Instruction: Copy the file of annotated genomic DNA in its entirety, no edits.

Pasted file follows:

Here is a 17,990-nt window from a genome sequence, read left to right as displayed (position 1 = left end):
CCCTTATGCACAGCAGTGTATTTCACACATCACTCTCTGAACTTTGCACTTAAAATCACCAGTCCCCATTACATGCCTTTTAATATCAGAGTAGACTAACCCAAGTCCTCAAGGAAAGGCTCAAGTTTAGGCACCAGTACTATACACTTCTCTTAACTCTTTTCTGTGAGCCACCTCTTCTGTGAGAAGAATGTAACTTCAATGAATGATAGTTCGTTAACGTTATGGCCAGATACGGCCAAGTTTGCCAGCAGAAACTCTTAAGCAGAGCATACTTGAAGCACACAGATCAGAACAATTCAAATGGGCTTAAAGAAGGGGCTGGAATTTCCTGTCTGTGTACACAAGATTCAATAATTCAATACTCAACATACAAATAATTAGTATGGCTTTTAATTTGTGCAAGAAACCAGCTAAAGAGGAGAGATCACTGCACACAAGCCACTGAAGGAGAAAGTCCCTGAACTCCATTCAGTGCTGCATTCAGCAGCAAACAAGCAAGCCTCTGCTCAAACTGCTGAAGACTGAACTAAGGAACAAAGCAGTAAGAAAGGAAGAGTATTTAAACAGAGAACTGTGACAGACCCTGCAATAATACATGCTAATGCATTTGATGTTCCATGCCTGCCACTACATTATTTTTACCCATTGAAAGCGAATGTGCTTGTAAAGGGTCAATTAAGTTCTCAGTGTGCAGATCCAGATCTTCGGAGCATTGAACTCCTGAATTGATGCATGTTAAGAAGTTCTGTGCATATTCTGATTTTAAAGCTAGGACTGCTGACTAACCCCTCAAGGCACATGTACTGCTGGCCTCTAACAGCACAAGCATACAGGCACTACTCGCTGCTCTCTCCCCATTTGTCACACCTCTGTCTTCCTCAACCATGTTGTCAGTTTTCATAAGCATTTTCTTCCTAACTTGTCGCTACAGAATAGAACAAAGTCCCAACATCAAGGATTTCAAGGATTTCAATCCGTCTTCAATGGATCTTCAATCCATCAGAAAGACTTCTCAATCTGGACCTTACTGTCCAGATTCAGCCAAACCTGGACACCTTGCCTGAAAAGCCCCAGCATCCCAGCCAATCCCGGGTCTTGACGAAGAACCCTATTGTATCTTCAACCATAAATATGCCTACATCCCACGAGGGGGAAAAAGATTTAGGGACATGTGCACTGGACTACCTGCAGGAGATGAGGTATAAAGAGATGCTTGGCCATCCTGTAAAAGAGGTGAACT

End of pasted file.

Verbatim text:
Here is a 17,990-nt window from a genome sequence, read left to right as displayed (position 1 = left end):
CCCTTATGCACAGCAGTGTATTTCACACATCACTCTCTGAACTTTGCACTTAAAATCACCAGTCCCCATTACATGCCTTTTAATATCAGAGTAGACTAACCCAAGTCCTCAAGGAAAGGCTCAAGTTTAGGCACCAGTACTATACACTTCTCTTAACTCTTTTCTGTGAGCCACCTCTTCTGTGAGAAGAATGTAACTTCAATGAATGATAGTTCGTTAACGTTATGGCCAGATACGGCCAAGTTTGCCAGCAGAAACTCTTAAGCAGAGCATACTTGAAGCACACAGATCAGAACAATTCAAATGGGCTTAAAGAAGGGGCTGGAATTTCCTGTCTGTGTACACAAGATTCAATAATTCAATACTCAACATACAAATAATTAGTATGGCTTTTAATTTGTGCAAGAAACCAGCTAAAGAGGAGAGATCACTGCACACAAGCCACTGAAGGAGAAAGTCCCTGAACTCCATTCAGTGCTGCATTCAGCAGCAAACAAGCAAGCCTCTGCTCAAACTGCTGAAGACTGAACTAAGGAACAAAGCAGTAAGAAAGGAAGAGTATTTAAACAGAGAACTGTGACAGACCCTGCAATAATACATGCTAATGCATTTGATGTTCCATGCCTGCCACTACATTATTTTTACCCATTGAAAGCGAATGTGCTTGTAAAGGGTCAATTAAGTTCTCAGTGTGCAGATCCAGATCTTCGGAGCATTGAACTCCTGAATTGATGCATGTTAAGAAGTTCTGTGCATATTCTGATTTTAAAGCTAGGACTGCTGACTAACCCCTCAAGGCACATGTACTGCTGGCCTCTAACAGCACAAGCATACAGGCACTACTCGCTGCTCTCTCCCCATTTGTCACACCTCTGTCTTCCTCAACCATGTTGTCAGTTTTCATAAGCATTTTCTTCCTAACTTGTCGCTACAGAATAGAACAAAGTCCCAACATCAAGGATTTCAAGGATTTCAATCCGTCTTCAATGGATCTTCAATCCATCAGAAAGACTTCTCAATCTGGACCTTACTGTCCAGATTCAGCCAAACCTGGACACCTTGCCTGAAAAGCCCCAGCATCCCAGCCAATCCCGGGTCTTGACGAAGAACCCTATTGTATCTTCAACCATAAATATGCCTACATCCCACGAGGGGGAAAAAGATTTAGGGACATGTGCACTGGACTACCTGCAGGAGATGAGGTATAAAGAGATGCTTGGCCATCCTGTAAAAGAGGTGAACT